Charter s. 48 did not appear in the Committee’s draft bill. Instead, they followed the ACT approach of limiting the right to life (but no other rights) to the born. However, the unnamed folks who I refer to in this blog as the ‘meddlers’ – the ones who changed the Committee’s draft before it went to Parliament,  invariably for the worse – deleted the limitation on the right to life and instead inserted the risible Charter s. 48. The current one-sided rights argument being won by the pro-life movement may be what is now being reaped from the meddlers’ sowing.

Rob Hulls’s surprise decision to vote against the bill may provide a clue as to who the meddler was on this occasion. He hasn’t revealed the reasons for his conscience vote, with Brumby labelling it a private matter. I’m dubious about that claim: conscience votes are arguably the only reason for voters to pay attention to who they are electing, rather than the party he or she belongs to. Not knowing what Hulls’s objection to the bill was makes it impossible to for his electors to guess how he may vote if the issue or a related one returns to parliament in the future. But maybe the mysterious appearance of Charter s. 48 in the Charter bill, combined with a dropping of the Committee’s gloss on the right to life, shows what Hulls was worried about.

Was Hulls unhappy with denying a key human right to the unborn? This theory gets support (of sorts) from the parliamentary debate on the bill.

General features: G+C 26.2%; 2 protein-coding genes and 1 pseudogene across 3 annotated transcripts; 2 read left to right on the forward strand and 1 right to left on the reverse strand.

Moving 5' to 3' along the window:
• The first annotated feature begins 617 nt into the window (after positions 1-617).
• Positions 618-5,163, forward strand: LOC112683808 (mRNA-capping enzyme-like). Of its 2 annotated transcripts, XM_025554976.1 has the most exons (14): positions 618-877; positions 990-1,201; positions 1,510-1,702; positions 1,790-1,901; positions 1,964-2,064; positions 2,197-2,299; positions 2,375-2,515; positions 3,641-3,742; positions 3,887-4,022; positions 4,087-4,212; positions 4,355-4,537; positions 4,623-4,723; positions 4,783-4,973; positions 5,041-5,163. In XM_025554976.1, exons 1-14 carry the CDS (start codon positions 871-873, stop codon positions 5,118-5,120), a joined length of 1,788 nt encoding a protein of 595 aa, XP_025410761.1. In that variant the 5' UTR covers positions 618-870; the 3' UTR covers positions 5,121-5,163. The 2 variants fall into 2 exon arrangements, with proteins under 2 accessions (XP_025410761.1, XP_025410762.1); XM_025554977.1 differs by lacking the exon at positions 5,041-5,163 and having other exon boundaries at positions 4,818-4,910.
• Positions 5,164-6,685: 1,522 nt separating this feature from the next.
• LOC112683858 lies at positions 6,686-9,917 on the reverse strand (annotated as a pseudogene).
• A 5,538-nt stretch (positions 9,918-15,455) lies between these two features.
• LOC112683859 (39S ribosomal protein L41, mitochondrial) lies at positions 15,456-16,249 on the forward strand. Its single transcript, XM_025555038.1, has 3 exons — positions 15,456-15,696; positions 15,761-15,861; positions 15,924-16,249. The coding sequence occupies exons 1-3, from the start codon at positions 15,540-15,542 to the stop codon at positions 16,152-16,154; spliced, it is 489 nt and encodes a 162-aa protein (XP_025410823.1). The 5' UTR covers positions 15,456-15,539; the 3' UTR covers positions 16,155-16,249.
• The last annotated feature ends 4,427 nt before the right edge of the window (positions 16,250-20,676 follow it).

Continue reading

The Charter vs methane

The name, ‘Brookland Greens‘, is a warning of its own. It’s the kind of environmentally happy moniker property developers always seem to choose for their least salubrious new estates. In this case, proximity to landfill has left the residents exposed to a greenhouse gas, with methane turning the grass brown and threatening to explode. The residents face having to move out and they and the entire suburb of Cranbourne risk plummeting property prices, but they aren’t the only ones who are sweating. The issue of compensation is looming large.

Interestingly, VCAT is at the centre of the crisis. Casey City Council and the Environmental Protection Agency both opposed the building of the estate so close to the landfill, citing the risk from methane, but VCAT overruled them. To VCAT’s credit, it has put the key judgments up prominently on its website, including the most damning judgment from May 2004 by VCAT senior member Richard Horsfall and member Sylvia Mainwarring:

At the conclusion of the hearing of application P1277/2003 we gave an interim decision that we accept Mr Taylor’s submissions and case that… the required buffer distances of the subdivision from the landfill should be 200 metres, not 500 metres, and should be measured from the active tipping and batter areas, and that the 200 metre buffer zone under the Cranbourne Development Plan could be progressively reduced as the tipping areas/cells are completed , capped and gas extraction systems installed and operating…

Yikes. Lucky for them (and the lawyers and experts) that they have immunity. [EDIT: And that would be why Ben Hardwick, spruiking for a class action, has written a column today shifting the blame from VTAC to the EPA.]

Lately, planning has been very much on the mind of Kevin Bell, VCAT’s new president and a keen follower and developer of Charter law, who spoke at the State Planning Conference a week back. His powerpoints are available, but not his speech. According to The Age: